Dr. Zvi Kelman co-chairs Archaea Gordon Research Conference in Barga, Italy

Mon, Aug 12, 2013

Dr. Zvi Kelman (IBBR/NIST), along with Dr. Sonja-Verena Albers (Max Planck Institute for Terrestrial Microbiology), recently co-chaired the 2013 Gordon Research Conference (GRC) “Archaea: Ecology, Metabolism & Molecular Biology”. Held in Lucca (Barga), Italy and attended by over 150 researchers from around the world, the conference expanded on a number of emerging topics highlighting new paradigms in archaeal metabolism, genome function and systems biology; information processing; evolution and the tree of life; the ecology and diversity of archaea; archaeal viruses and cellular defense. For over 75 years, GRC's meetings have been recognized as the world's premier scientific conferences, where leading investigators from around the world discuss their latest work and future challenges in a uniquely informal, interactive format. This GRC conference in Barga brought together scientists, students and post-docs to present recent unpublished developments in fundamental aspects of Archaea.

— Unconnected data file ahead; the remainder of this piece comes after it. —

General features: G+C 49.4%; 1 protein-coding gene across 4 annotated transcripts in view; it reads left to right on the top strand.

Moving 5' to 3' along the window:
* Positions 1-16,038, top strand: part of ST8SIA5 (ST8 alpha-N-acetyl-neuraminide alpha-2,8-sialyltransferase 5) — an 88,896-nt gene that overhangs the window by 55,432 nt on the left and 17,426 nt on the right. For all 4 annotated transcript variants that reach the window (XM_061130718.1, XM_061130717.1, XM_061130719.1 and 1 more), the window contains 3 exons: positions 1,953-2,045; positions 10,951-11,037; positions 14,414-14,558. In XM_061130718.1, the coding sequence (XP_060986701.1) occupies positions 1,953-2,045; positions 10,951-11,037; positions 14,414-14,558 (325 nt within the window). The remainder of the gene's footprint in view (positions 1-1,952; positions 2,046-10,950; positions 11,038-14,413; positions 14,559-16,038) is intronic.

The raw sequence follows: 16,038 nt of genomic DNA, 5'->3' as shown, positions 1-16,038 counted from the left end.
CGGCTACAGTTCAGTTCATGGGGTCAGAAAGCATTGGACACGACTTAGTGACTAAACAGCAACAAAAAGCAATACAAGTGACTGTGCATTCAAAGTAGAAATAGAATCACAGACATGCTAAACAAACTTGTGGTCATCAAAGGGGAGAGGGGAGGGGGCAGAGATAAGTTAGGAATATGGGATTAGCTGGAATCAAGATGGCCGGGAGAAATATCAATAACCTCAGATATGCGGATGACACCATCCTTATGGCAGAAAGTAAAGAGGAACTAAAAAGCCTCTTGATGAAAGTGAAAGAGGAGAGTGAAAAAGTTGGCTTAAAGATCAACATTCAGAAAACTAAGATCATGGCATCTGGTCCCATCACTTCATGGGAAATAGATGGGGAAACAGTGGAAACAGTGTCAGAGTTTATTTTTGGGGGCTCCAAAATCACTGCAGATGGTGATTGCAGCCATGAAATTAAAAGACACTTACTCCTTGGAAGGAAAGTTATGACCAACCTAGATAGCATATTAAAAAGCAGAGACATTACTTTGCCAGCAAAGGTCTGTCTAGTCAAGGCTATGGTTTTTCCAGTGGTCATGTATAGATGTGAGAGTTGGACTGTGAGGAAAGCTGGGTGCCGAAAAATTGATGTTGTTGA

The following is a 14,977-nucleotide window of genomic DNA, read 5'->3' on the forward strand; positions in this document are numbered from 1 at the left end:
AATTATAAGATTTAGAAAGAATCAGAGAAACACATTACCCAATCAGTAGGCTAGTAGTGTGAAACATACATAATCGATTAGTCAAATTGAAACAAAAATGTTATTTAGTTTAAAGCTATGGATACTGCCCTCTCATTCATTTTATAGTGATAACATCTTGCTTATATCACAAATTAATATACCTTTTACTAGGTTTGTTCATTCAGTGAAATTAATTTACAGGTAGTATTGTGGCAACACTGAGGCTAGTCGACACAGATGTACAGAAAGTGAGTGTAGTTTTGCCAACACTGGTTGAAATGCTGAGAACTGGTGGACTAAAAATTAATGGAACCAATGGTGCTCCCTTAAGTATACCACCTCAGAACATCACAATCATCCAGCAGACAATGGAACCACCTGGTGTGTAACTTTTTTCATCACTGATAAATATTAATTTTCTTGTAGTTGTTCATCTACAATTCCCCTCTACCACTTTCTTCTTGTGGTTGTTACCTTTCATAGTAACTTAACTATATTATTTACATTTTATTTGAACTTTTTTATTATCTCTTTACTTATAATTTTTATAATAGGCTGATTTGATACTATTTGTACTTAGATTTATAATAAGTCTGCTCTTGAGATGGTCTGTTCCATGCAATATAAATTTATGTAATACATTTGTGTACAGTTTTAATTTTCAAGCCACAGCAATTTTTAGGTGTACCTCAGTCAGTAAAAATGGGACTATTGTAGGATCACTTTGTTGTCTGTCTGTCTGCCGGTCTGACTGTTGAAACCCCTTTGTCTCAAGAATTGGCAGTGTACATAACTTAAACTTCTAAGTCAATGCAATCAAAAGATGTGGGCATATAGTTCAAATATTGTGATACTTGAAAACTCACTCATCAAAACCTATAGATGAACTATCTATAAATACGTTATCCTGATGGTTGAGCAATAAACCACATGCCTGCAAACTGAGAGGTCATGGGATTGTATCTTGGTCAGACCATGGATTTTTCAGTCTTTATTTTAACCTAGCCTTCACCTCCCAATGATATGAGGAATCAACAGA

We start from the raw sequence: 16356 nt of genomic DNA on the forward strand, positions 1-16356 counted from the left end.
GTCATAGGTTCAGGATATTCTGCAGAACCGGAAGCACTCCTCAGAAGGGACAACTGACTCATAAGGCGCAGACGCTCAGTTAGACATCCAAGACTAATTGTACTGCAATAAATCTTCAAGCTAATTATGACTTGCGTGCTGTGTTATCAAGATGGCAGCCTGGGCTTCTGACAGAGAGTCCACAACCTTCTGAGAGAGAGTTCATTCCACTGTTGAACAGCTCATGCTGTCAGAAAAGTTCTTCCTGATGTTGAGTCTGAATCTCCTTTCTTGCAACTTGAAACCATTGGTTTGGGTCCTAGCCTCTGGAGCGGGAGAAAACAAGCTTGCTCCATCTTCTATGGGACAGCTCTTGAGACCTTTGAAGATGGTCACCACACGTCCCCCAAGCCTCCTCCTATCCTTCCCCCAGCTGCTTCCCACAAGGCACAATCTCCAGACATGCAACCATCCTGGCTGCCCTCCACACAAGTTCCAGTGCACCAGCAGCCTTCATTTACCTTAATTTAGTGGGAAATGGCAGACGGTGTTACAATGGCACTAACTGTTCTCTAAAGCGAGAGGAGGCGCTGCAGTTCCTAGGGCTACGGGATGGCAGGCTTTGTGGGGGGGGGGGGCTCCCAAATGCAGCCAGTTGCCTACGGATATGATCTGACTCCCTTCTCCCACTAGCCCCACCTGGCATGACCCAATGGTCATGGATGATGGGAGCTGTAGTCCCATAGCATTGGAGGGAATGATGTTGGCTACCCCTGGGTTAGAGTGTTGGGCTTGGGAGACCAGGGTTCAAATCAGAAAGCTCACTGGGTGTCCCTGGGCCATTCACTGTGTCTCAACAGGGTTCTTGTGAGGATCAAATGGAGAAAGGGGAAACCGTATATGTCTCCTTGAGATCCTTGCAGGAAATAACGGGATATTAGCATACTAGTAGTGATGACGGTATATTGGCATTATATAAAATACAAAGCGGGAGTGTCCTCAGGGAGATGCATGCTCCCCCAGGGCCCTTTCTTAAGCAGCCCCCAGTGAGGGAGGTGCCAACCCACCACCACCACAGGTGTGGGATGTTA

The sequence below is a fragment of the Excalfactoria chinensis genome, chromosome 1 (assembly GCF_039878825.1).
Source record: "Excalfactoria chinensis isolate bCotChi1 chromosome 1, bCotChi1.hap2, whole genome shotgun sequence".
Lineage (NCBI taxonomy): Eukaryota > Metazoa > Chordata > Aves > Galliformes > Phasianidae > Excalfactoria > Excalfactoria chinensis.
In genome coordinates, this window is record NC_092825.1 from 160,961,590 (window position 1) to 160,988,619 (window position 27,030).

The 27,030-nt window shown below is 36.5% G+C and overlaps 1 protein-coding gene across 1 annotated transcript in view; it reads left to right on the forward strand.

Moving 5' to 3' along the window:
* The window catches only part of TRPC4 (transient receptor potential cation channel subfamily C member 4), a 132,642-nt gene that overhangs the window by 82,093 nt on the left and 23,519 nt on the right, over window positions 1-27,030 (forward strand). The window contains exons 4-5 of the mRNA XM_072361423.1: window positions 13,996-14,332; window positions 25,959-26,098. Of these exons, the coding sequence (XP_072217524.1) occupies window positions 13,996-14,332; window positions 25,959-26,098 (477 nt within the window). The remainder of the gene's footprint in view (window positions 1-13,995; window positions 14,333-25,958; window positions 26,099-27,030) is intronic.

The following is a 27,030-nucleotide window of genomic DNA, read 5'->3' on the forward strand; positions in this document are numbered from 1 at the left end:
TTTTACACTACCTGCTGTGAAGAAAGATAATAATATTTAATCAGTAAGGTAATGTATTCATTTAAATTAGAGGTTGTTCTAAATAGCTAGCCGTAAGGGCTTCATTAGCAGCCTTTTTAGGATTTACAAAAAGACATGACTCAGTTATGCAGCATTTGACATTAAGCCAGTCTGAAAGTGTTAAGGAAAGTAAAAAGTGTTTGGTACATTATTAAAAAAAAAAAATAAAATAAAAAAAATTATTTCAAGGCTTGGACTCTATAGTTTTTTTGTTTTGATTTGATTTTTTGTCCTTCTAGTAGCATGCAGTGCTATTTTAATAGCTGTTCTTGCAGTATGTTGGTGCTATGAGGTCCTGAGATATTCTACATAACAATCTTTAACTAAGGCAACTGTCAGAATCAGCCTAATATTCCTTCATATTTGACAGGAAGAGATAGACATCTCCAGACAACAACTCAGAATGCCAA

Archaea, one of three evolutionary lineages of life, is a diverse group of microbes with deep roots overlapping those of eukaryotes. The focus of the "Archaea: Ecology Metabolism and Molecular Biology" GRC, marked the 30th anniversary of the Gordon conference on Archaea (originally called "Molecular Aspects of Methanogenesis"). The conference acknowledged this anniversary by a special keynote address, “The Rise of the Archaea” by Dr. Rudolf Thauer (Max Planck Institute for Terrestrial Microbiology). This keynote was dedicated to the memory of Dr. Carl R. Woese, who defined the Archaea as a new domain in 1977, pioneering a technique to use 16S ribosomal RNA in phylogenetic taxonomy.

Dr. Kelman’s own research at IBBR focuses on the mechanism of chromosomal DNA replication. The goal of the Kelman laboratory is to unravel the mechanism of initiation and elongation of DNA replication in archaea and other microorganisms using a combination of biochemical, biophysical, structural and genetic approaches. Using the genetic tools available in the euryarchaeal species, T. kodakarensis, Kelman and co-workers are identifying and isolating new replication factors. Dr. Kelman holds numerous leadership positions, including Editor-in-Chief of Research and Reports in Biology and he serves as the Director of the Biomolecular Labeling Laboratory (BL2), a joint facility of the National Institute of Standards and Technology (NIST) and the University of Maryland (UMD). The laboratory provides the infrastructure for protein labeling with stable isotopes (for more information the BL2, visit www.ibbr.umd.edu/facilities/bl2)